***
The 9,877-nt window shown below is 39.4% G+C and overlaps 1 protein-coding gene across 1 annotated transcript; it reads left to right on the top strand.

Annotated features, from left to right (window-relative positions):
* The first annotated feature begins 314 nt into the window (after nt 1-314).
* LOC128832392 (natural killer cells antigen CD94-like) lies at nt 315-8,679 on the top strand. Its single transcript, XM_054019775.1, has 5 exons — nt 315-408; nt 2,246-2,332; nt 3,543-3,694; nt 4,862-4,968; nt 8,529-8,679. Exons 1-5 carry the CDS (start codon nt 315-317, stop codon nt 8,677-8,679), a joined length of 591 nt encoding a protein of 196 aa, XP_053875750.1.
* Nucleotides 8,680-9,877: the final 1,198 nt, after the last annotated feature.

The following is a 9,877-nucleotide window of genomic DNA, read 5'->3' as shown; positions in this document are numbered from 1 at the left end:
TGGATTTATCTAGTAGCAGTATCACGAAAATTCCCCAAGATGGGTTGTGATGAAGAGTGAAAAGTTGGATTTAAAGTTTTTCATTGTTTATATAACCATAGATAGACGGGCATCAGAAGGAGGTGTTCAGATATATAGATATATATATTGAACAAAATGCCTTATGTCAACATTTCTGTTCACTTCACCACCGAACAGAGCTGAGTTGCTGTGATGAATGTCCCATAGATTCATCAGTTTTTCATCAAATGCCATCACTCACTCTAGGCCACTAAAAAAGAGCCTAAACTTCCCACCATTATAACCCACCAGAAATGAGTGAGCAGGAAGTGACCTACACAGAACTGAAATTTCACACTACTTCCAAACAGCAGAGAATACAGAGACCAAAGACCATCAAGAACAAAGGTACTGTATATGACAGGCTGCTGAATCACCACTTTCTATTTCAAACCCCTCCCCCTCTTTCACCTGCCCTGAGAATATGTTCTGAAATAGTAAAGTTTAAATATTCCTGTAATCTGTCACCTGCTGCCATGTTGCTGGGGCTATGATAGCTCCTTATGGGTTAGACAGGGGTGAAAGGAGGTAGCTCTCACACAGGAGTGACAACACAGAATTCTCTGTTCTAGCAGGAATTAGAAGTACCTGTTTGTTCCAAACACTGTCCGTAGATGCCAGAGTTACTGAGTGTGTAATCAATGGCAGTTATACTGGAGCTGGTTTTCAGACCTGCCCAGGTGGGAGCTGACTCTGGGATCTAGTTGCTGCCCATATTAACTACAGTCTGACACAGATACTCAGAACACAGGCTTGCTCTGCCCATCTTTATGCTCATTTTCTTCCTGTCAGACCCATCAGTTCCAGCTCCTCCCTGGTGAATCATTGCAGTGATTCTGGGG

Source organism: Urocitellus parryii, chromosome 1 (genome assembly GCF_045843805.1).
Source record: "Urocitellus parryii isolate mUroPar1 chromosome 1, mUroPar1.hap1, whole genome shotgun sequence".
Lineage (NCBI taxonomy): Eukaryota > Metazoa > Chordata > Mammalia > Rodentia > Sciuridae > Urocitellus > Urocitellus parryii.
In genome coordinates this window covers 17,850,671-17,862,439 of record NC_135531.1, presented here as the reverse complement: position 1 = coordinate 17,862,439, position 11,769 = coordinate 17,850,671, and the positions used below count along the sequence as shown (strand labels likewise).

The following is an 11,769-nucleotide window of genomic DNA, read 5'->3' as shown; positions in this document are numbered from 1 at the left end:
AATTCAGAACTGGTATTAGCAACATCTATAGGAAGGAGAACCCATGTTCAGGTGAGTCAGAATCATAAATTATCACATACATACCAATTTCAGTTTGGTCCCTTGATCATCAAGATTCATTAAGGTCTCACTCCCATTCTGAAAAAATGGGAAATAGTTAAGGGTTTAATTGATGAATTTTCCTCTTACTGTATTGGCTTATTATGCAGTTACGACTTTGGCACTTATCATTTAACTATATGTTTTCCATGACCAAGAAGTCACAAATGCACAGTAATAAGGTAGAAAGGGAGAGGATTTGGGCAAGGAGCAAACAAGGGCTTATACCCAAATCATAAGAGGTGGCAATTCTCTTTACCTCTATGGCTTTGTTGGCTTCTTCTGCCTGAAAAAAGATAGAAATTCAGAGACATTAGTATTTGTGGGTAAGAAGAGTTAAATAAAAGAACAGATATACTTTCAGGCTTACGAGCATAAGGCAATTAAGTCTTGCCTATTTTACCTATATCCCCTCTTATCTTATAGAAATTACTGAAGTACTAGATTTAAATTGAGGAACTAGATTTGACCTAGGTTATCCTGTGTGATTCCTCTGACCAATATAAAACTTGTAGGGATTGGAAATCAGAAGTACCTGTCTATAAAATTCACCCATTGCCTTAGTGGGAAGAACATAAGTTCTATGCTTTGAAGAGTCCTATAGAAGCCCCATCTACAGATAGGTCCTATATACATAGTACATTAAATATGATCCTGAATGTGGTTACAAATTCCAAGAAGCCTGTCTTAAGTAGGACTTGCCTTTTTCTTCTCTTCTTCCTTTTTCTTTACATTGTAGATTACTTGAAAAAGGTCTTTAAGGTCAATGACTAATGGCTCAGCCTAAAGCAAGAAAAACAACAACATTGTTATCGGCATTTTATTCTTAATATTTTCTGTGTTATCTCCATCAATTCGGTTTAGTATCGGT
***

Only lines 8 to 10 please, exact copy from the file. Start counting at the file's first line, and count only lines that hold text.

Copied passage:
Source organism: Urocitellus parryii, chromosome 1 (genome assembly GCF_045843805.1).
Source record: "Urocitellus parryii isolate mUroPar1 chromosome 1, mUroPar1.hap1, whole genome shotgun sequence".
Lineage (NCBI taxonomy): Eukaryota > Metazoa > Chordata > Mammalia > Rodentia > Sciuridae > Urocitellus > Urocitellus parryii.